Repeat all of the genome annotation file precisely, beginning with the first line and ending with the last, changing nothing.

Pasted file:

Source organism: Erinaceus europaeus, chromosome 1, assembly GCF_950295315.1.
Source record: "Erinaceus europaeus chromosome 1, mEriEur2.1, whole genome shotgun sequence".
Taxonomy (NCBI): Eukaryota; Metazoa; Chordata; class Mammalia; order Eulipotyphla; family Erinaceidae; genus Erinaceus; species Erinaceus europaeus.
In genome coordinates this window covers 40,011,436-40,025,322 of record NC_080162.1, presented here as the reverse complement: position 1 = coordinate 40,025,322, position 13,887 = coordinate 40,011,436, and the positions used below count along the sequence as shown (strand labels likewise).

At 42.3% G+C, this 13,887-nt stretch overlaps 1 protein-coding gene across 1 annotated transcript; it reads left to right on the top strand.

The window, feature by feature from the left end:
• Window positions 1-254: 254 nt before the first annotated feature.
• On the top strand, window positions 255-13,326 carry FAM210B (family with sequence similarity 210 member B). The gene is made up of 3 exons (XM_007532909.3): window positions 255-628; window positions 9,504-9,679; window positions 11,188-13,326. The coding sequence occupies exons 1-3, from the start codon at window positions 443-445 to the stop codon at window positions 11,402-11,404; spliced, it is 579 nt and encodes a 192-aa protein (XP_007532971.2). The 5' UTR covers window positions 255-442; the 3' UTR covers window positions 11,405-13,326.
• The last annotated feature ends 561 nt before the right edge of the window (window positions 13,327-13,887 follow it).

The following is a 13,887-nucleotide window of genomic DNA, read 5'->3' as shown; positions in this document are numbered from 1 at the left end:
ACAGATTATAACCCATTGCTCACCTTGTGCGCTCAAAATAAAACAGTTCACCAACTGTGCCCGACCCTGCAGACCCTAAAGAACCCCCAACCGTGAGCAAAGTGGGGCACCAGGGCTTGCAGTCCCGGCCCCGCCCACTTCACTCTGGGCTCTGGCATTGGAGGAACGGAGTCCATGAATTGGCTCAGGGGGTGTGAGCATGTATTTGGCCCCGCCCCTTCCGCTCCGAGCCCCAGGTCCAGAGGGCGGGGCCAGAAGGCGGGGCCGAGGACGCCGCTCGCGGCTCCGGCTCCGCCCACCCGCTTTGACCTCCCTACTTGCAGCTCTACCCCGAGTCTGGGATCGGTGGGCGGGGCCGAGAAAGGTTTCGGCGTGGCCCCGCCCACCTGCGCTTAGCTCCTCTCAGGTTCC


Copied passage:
Source organism: Erinaceus europaeus, chromosome 1, assembly GCF_950295315.1.
Source record: "Erinaceus europaeus chromosome 1, mEriEur2.1, whole genome shotgun sequence".
Taxonomy (NCBI): Eukaryota; Metazoa; Chordata; class Mammalia; order Eulipotyphla; family Erinaceidae; genus Erinaceus; species Erinaceus europaeus.
In genome coordinates this window covers 40,011,436-40,025,322 of record NC_080162.1, presented here as the reverse complement: position 1 = coordinate 40,025,322, position 13,887 = coordinate 40,011,436, and the positions used below count along the sequence as shown (strand labels likewise).

At 42.3% G+C, this 13,887-nt stretch overlaps 1 protein-coding gene across 1 annotated transcript; it reads left to right on the top strand.

The window, feature by feature from the left end:
• Window positions 1-254: 254 nt before the first annotated feature.
• On the top strand, window positions 255-13,326 carry FAM210B (family with sequence similarity 210 member B). The gene is made up of 3 exons (XM_007532909.3): window positions 255-628; window positions 9,504-9,679; window positions 11,188-13,326. The coding sequence occupies exons 1-3, from the start codon at window positions 443-445 to the stop codon at window positions 11,402-11,404; spliced, it is 579 nt and encodes a 192-aa protein (XP_007532971.2). The 5' UTR covers window positions 255-442; the 3' UTR covers window positions 11,405-13,326.
• The last annotated feature ends 561 nt before the right edge of the window (window positions 13,327-13,887 follow it).

The following is a 13,887-nucleotide window of genomic DNA, read 5'->3' as shown; positions in this document are numbered from 1 at the left end:
ACAGATTATAACCCATTGCTCACCTTGTGCGCTCAAAATAAAACAGTTCACCAACTGTGCCCGACCCTGCAGACCCTAAAGAACCCCCAACCGTGAGCAAAGTGGGGCACCAGGGCTTGCAGTCCCGGCCCCGCCCACTTCACTCTGGGCTCTGGCATTGGAGGAACGGAGTCCATGAATTGGCTCAGGGGGTGTGAGCATGTATTTGGCCCCGCCCCTTCCGCTCCGAGCCCCAGGTCCAGAGGGCGGGGCCAGAAGGCGGGGCCGAGGACGCCGCTCGCGGCTCCGGCTCCGCCCACCCGCTTTGACCTCCCTACTTGCAGCTCTACCCCGAGTCTGGGATCGGTGGGCGGGGCCGAGAAAGGTTTCGGCGTGGCCCCGCCCACCTGCGCTTAGCTCCTCTCAGGTTCC